Posts tagged ‘1997 Asian financial crisis’

15/02/2016

Home on the Range, Chinese Style – China Real Time Report – WSJ

It’s a small step in the right direction, driven more by necessity than enlightened policy.

That’s the view from economists on China’s move this year to put forward a range for its economic growth target rather than a single number. The head of the National Development and Reform Commission, China’s top economic planning agency, said early this month that the 2016 target is likely to be “6.5% to 7%,” the first time in recent memory that China has used such a band. The target is set to be officially released early next month when China’s parliament convenes.

For decades, Beijing beat its annual growth targets without breaking a sweat. More recently, as growth decelerated faster than expected, it has faced growing difficulty hitting its number, so a range provides more wiggle room.

This follows Beijing’s decision to add an “about” to both its 7.5% target in 2014 and its 7% target last year. The adjective proved handy when the actual growth figures wound up falling short both times.

The risk this year, economists say, is that even a 6.5% to 7% target may be too high, heaping pressure on local officials to artificially stimulate growth in ways that increase debt and blunt reform initiatives.

This is also the year that China sets a growth target for the coming five years that’s expected to be 6.5%, in line with a Communist Party goal of doubling per capita income by 2020 over 2010 levels. This benchmark also may be high, analysts said, given China’s many structural problems and so-far limited appetite for reform.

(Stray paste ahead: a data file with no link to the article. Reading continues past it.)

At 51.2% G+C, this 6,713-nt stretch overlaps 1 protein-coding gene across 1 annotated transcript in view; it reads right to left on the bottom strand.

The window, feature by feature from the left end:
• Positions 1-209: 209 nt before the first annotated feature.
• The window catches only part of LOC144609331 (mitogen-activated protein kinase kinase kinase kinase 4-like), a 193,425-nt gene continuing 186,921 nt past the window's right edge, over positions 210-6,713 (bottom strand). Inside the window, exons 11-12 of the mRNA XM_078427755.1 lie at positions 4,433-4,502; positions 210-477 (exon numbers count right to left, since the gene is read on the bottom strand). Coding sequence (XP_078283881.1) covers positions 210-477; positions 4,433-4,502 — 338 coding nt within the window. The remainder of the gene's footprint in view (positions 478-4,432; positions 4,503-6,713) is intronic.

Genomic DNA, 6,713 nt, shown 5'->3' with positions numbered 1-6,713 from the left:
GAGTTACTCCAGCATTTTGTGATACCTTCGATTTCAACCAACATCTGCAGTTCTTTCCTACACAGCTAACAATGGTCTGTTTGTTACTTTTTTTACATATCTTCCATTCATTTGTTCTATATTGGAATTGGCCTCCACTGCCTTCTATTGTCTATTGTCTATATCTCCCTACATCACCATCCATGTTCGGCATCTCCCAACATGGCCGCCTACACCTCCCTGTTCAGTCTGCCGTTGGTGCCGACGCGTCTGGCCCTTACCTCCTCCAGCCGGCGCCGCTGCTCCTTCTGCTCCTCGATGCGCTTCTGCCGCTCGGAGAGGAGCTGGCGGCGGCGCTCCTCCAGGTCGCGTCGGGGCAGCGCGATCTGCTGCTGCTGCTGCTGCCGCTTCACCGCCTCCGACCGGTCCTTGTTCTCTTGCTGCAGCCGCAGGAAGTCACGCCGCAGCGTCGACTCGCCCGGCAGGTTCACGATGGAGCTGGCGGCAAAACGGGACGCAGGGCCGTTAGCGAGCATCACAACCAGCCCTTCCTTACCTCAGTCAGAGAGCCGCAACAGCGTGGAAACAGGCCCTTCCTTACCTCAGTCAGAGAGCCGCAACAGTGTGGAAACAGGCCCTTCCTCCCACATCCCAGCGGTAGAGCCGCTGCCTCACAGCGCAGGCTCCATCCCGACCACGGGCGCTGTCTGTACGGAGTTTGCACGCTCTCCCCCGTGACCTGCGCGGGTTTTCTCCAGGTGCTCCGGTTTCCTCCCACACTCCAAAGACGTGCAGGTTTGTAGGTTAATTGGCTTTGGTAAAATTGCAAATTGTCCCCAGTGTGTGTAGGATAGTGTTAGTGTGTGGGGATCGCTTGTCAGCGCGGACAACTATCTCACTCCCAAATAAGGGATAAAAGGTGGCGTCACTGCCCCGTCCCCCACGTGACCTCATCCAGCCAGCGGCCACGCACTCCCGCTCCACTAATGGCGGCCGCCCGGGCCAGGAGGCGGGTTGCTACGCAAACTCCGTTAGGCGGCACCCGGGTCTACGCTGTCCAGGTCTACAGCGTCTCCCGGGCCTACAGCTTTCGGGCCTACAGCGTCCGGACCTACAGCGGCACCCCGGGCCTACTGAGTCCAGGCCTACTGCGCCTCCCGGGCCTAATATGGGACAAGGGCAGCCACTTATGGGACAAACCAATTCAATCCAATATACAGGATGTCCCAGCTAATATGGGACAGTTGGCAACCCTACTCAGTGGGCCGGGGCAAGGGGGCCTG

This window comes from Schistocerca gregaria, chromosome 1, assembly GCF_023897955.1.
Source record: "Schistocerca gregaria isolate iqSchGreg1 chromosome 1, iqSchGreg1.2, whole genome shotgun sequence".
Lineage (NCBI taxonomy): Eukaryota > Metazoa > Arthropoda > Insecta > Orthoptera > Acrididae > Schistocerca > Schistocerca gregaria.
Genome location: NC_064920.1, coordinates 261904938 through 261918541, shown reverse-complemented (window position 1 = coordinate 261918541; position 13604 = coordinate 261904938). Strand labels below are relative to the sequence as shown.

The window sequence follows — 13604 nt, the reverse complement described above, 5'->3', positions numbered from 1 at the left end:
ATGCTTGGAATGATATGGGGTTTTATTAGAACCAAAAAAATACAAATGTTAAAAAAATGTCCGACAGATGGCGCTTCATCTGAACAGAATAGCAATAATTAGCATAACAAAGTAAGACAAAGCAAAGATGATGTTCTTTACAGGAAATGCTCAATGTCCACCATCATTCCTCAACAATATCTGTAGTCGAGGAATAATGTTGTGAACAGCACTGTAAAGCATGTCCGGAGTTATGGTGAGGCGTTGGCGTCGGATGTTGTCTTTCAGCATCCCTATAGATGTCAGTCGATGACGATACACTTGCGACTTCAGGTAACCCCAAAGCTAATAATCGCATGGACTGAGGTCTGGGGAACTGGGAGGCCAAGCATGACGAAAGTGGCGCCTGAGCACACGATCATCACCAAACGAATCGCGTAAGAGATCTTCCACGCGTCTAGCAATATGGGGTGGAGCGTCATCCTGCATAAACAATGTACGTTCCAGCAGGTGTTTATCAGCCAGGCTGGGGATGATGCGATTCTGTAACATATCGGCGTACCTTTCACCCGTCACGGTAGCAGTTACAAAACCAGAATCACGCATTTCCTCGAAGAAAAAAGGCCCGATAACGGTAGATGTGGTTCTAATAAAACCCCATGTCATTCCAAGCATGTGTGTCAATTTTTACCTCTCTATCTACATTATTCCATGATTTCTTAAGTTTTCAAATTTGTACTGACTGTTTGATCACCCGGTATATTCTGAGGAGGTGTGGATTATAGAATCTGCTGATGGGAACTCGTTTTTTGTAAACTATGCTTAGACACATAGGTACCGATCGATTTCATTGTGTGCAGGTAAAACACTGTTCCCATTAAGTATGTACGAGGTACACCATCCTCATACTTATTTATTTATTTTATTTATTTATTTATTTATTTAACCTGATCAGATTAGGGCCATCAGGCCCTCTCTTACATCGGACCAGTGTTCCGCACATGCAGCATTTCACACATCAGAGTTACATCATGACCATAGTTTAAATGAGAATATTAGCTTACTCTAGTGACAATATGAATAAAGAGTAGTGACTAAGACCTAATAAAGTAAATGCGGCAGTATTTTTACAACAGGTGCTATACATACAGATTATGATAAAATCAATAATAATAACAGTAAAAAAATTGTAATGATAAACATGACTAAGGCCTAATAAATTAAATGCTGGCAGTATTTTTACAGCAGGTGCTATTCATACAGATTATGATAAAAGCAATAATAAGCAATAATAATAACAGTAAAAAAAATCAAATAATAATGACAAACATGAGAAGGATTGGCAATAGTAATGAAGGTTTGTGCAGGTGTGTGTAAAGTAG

“If they really stick to the 6.5% target by adopting unsustainable policies, throwing up more credit, they face a bigger problem with debt down the road,” said Fitch Ratings Inc. analyst Andrew Colquhoun. “Many emerging market problems in the past have happened when countries veer off and start to believe their own hype on what growth is possible.”

Source: Home on the Range, Chinese Style – China Real Time Report – WSJ

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05/03/2015

China 2015 defense budget to grow 10.1 pct, lowest in 5 years – Xinhua | English.news.cn

China on Thursday announced a 10.1-percent rise in its national defense budget in 2015, the lowest growth in five years as the country confronts mounting pressure in the face of an economic slowdown.

According to a budget report released shortly before the country’s top legislature starts its annual session, the government plans to raise defense budget to 886.9 billion yuan (about 144.2 billion U.S. dollars).

That would make China the second largest military spender in the world following the U.S., whose defense budget amounted to 600.4 billion U.S. dollars in 2013.

Nonetheless, the 10.1-percent rise represented the lowest expansion in China since 2010, when the defense budget was set to grow by 7.5 percent.

The figure has thereon been riding on a multi-year run of double-digit increases, expanding 12.2 percent last year.

Thursday’s budget report did not explain the rationale behind this year’s abated growth, but a government work report to be presented by Chinese Premier Li Keqiang may offer some clues.

According to the report, national defense development would be coordinated with the country’s economic growth.

The Chinese economy grew 7.4 percent in 2014, registering the weakest annual expansion in more than two decades. The government set this year’s growth target to approximately 7 percent, brewing new concerns that the world’s economic powerhouse is losing steam.

But the report played down such concerns, stressing that China is now in a “new normal” state, where a balance ought to be stricken between growth and structural optimization.

via China 2015 defense budget to grow 10.1 pct, lowest in 5 years – Xinhua | English.news.cn.

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